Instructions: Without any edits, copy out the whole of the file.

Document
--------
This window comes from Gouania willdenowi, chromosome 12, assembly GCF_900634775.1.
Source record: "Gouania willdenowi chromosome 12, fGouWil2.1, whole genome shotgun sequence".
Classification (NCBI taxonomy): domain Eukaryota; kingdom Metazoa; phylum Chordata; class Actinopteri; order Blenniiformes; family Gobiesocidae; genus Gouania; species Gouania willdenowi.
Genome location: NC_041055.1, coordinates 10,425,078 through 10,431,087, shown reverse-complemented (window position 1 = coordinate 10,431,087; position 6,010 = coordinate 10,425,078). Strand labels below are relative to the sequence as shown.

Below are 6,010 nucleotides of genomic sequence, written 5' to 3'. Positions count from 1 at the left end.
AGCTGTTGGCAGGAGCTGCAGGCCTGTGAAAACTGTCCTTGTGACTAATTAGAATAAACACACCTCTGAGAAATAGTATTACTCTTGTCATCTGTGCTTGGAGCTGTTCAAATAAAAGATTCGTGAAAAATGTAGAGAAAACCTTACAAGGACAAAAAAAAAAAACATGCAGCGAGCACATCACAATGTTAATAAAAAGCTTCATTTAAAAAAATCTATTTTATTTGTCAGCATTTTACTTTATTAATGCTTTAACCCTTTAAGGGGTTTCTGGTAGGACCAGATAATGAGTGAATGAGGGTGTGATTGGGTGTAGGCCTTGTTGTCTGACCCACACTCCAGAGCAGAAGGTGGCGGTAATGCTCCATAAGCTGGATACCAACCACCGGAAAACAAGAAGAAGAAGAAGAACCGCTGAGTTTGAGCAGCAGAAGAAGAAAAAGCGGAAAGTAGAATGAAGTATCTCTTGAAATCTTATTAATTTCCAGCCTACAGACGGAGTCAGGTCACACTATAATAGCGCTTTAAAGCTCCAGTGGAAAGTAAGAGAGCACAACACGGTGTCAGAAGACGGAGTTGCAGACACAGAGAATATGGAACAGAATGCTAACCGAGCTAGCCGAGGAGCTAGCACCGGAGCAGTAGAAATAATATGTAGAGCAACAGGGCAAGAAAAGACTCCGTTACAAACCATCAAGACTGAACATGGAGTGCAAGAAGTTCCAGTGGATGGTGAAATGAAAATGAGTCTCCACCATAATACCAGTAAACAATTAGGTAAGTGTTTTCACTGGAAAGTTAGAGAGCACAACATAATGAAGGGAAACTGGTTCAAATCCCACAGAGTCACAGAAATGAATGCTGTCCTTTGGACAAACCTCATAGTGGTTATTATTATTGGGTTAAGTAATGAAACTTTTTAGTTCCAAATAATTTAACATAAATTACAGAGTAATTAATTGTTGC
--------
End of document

This window comes from Gouania willdenowi, chromosome 12, assembly GCF_900634775.1.
Source record: "Gouania willdenowi chromosome 12, fGouWil2.1, whole genome shotgun sequence".
Classification (NCBI taxonomy): domain Eukaryota; kingdom Metazoa; phylum Chordata; class Actinopteri; order Blenniiformes; family Gobiesocidae; genus Gouania; species Gouania willdenowi.
Genome location: NC_041055.1, coordinates 10,425,078 through 10,431,087, shown reverse-complemented (window position 1 = coordinate 10,431,087; position 6,010 = coordinate 10,425,078). Strand labels below are relative to the sequence as shown.

Below are 6,010 nucleotides of genomic sequence, written 5' to 3'. Positions count from 1 at the left end.
AGCTGTTGGCAGGAGCTGCAGGCCTGTGAAAACTGTCCTTGTGACTAATTAGAATAAACACACCTCTGAGAAATAGTATTACTCTTGTCATCTGTGCTTGGAGCTGTTCAAATAAAAGATTCGTGAAAAATGTAGAGAAAACCTTACAAGGACAAAAAAAAAAAACATGCAGCGAGCACATCACAATGTTAATAAAAAGCTTCATTTAAAAAAATCTATTTTATTTGTCAGCATTTTACTTTATTAATGCTTTAACCCTTTAAGGGGTTTCTGGTAGGACCAGATAATGAGTGAATGAGGGTGTGATTGGGTGTAGGCCTTGTTGTCTGACCCACACTCCAGAGCAGAAGGTGGCGGTAATGCTCCATAAGCTGGATACCAACCACCGGAAAACAAGAAGAAGAAGAAGAACCGCTGAGTTTGAGCAGCAGAAGAAGAAAAAGCGGAAAGTAGAATGAAGTATCTCTTGAAATCTTATTAATTTCCAGCCTACAGACGGAGTCAGGTCACACTATAATAGCGCTTTAAAGCTCCAGTGGAAAGTAAGAGAGCACAACACGGTGTCAGAAGACGGAGTTGCAGACACAGAGAATATGGAACAGAATGCTAACCGAGCTAGCCGAGGAGCTAGCACCGGAGCAGTAGAAATAATATGTAGAGCAACAGGGCAAGAAAAGACTCCGTTACAAACCATCAAGACTGAACATGGAGTGCAAGAAGTTCCAGTGGATGGTGAAATGAAAATGAGTCTCCACCATAATACCAGTAAACAATTAGGTAAGTGTTTTCACTGGAAAGTTAGAGAGCACAACATAATGAAGGGAAACTGGTTCAAATCCCACAGAGTCACAGAAATGAATGCTGTCCTTTGGACAAACCTCATAGTGGTTATTATTATTGGGTTAAGTAATGAAACTTTTTAGTTCCAAATAATTTAACATAAATTACAGAGTAATTAATTGTTGC